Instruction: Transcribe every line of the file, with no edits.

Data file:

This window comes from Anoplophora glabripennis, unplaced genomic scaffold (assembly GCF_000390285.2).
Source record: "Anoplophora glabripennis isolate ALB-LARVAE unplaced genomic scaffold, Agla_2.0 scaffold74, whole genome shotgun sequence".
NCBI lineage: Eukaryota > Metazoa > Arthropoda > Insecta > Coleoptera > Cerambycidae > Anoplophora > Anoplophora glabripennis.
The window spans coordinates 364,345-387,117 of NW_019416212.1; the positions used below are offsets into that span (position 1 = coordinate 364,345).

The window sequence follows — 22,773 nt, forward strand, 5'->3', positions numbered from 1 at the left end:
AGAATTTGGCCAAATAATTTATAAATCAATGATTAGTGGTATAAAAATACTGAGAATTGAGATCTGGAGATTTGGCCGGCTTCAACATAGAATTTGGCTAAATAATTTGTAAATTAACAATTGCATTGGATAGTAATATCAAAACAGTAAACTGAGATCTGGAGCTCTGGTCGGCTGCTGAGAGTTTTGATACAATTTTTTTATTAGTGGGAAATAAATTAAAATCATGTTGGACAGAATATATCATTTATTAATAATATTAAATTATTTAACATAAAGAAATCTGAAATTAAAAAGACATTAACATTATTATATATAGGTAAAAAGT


This window comes from Anoplophora glabripennis, unplaced genomic scaffold (assembly GCF_000390285.2).
Source record: "Anoplophora glabripennis isolate ALB-LARVAE unplaced genomic scaffold, Agla_2.0 scaffold74, whole genome shotgun sequence".
NCBI lineage: Eukaryota > Metazoa > Arthropoda > Insecta > Coleoptera > Cerambycidae > Anoplophora > Anoplophora glabripennis.
The window spans coordinates 364,345-387,117 of NW_019416212.1; the positions used below are offsets into that span (position 1 = coordinate 364,345).

The window sequence follows — 22,773 nt, forward strand, 5'->3', positions numbered from 1 at the left end:
AGAATTTGGCCAAATAATTTATAAATCAATGATTAGTGGTATAAAAATACTGAGAATTGAGATCTGGAGATTTGGCCGGCTTCAACATAGAATTTGGCTAAATAATTTGTAAATTAACAATTGCATTGGATAGTAATATCAAAACAGTAAACTGAGATCTGGAGCTCTGGTCGGCTGCTGAGAGTTTTGATACAATTTTTTTATTAGTGGGAAATAAATTAAAATCATGTTGGACAGAATATATCATTTATTAATAATATTAAATTATTTAACATAAAGAAATCTGAAATTAAAAAGACATTAACATTATTATATATAGGTAAAAAGT